The problem is that, as a game, you’d be much better off playing a number of other releases; Jump Drive, Codex, and Star Wars: Destinyall offer a stronger two-player competitive experience.
Co-operative is the more enjoyable of the two modes. This is a real-time reaction game where the application spits out card requirements—such as blue with a volume rating of two—and one person in the group must quickly obey and place a card. It’s all about reflexes and rapidly parsing your hand against the problem presented.
Purely as a game, this approach does achieve a level of fun. The shortcoming here is that play moves at a very quick speed. This means the audio mix shifts on a dime and never sticks around for more than a few seconds. With little time to identify and enjoy the nuances of your creation, the aural component is mostly irrelevant. In this way, it undercuts the very magic of what pulled us towards the machine in the first place.
While the novelty of DropMixas a game wears off quickly, the novelty of DropMixthe toy does not. We really just want to toss out an absurd mixture of cards and marvel at our creation. This is a product which facilitates artistic creativity in a way that tabletop experiences have often lacked. Many games focus on building something, such as a city or castle, yet few actually allow us to experience our output in such an organic and fulfilling way.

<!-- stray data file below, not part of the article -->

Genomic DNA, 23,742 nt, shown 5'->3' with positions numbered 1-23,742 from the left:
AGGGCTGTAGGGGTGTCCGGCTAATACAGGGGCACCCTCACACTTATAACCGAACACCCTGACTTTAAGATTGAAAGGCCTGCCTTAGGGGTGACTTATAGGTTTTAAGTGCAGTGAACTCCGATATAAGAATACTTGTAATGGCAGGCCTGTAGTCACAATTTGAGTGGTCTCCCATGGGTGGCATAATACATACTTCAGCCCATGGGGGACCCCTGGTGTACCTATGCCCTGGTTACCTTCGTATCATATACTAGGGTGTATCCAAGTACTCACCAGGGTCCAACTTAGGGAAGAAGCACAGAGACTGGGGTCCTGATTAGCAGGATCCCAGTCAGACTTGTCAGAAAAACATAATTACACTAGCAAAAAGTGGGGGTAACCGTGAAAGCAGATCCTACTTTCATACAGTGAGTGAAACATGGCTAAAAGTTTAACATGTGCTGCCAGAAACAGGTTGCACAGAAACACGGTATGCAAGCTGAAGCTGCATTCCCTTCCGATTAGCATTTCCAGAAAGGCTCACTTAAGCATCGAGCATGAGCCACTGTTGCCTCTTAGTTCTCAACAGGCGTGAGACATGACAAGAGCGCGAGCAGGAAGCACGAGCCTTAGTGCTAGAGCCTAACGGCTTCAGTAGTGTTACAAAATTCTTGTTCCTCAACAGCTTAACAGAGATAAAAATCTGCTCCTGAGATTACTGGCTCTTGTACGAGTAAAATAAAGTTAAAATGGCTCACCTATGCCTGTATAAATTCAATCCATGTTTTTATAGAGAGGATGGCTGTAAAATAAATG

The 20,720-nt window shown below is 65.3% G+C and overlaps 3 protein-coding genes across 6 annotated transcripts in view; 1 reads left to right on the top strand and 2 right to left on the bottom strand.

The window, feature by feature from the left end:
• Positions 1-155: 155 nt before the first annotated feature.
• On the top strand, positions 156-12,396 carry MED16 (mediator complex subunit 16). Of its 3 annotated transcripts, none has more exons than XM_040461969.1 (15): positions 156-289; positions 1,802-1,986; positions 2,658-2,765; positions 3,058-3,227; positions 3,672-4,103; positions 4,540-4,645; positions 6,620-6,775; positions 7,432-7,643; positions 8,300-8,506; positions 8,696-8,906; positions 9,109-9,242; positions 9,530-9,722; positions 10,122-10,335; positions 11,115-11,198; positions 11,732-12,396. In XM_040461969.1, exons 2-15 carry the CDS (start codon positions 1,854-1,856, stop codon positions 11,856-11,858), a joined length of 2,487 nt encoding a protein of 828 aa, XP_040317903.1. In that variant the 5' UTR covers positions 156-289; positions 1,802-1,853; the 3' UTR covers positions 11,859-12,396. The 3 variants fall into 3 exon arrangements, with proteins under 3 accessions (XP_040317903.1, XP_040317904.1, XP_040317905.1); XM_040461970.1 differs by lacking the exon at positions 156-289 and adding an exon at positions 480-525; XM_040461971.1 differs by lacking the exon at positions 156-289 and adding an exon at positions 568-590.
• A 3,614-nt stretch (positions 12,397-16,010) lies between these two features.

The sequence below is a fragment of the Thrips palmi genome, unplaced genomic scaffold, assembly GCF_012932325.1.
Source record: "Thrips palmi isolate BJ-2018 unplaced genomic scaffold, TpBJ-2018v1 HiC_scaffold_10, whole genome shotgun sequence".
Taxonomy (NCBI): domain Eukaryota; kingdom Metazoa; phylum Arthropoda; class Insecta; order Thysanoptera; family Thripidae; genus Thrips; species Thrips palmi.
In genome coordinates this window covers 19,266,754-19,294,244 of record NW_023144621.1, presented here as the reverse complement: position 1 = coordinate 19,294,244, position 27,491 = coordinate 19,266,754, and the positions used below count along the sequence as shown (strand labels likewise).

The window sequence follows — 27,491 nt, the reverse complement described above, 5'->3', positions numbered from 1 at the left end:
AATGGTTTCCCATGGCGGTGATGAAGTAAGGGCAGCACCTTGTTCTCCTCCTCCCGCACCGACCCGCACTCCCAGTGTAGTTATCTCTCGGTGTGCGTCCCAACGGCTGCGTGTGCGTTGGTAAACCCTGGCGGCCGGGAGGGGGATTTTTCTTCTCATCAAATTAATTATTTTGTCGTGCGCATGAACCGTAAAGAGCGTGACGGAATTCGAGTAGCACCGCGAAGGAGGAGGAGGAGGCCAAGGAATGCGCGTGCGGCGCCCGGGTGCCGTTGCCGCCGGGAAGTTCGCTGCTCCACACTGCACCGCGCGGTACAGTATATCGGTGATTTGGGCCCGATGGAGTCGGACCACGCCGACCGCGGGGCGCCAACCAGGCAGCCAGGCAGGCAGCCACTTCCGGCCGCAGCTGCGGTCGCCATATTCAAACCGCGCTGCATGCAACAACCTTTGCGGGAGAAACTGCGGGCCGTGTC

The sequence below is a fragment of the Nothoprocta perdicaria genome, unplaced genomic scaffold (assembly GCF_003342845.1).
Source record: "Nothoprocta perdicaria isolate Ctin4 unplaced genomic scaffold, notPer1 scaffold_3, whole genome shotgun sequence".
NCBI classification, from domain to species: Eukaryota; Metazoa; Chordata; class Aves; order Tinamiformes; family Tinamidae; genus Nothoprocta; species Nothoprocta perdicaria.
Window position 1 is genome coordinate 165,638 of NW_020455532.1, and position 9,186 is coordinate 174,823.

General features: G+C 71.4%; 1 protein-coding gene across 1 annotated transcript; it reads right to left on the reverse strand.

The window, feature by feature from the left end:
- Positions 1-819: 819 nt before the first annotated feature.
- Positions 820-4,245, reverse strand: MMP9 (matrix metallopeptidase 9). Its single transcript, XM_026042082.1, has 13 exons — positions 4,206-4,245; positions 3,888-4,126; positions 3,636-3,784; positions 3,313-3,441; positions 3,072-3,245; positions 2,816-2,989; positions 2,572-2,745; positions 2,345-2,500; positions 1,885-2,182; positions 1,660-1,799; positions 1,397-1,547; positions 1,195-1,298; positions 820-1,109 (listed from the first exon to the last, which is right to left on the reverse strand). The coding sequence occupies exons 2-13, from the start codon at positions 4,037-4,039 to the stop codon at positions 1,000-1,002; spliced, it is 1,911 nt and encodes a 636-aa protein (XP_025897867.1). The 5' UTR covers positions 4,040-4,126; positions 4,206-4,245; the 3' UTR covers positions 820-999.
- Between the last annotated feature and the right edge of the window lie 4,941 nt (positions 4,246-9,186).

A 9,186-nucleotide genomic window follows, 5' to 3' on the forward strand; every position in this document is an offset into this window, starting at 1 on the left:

The bulk of your play will consist of tinkering around in freestyle mode. You can explore different aural patterns and twist new mixes without restriction. You can sit and jam, playing make-believe DJ as you’re bumping in your dining room chair while an imaginary crowd roars in fevered exhilaration.
What’s particularly fascinating are the ways this product influences our connection to culture. Besides the obvious benefits of broadening our musical exposure, this device has a remarkable ability to shift the way we experience song on a daily basis. Once it’s worked itself into your brain, you will start to analyze music in unforeseen ways. It becomes easier to isolate individual instruments when banging your head to a Metallica track or bouncing to a Taylor Swift tune. You’ll start to muse about the possibilities of shoving that new favorite guitar solo into the middle of a classic Jackson 5 cut. It’s infectious.
There is a cost for this experience, however.
While the entry point for the base game feels appropriate, you’ll soon find yourself up against a wall of expansion material. With dozens upon dozens of booster packs and playlist sets, it’s difficult to say no. And these additional card sets feel almost mandatory, as you will quickly tire of the included deck of 60 options.
DropMixis far from perfect. It’s a toy masquerading as a game. It’s a subscription service presented as a cheap one-time purchase. But it’s also a compelling accomplishment of creative expression. When a tabletop experience touches on art and culture in a meaningful way, it deserves recognition.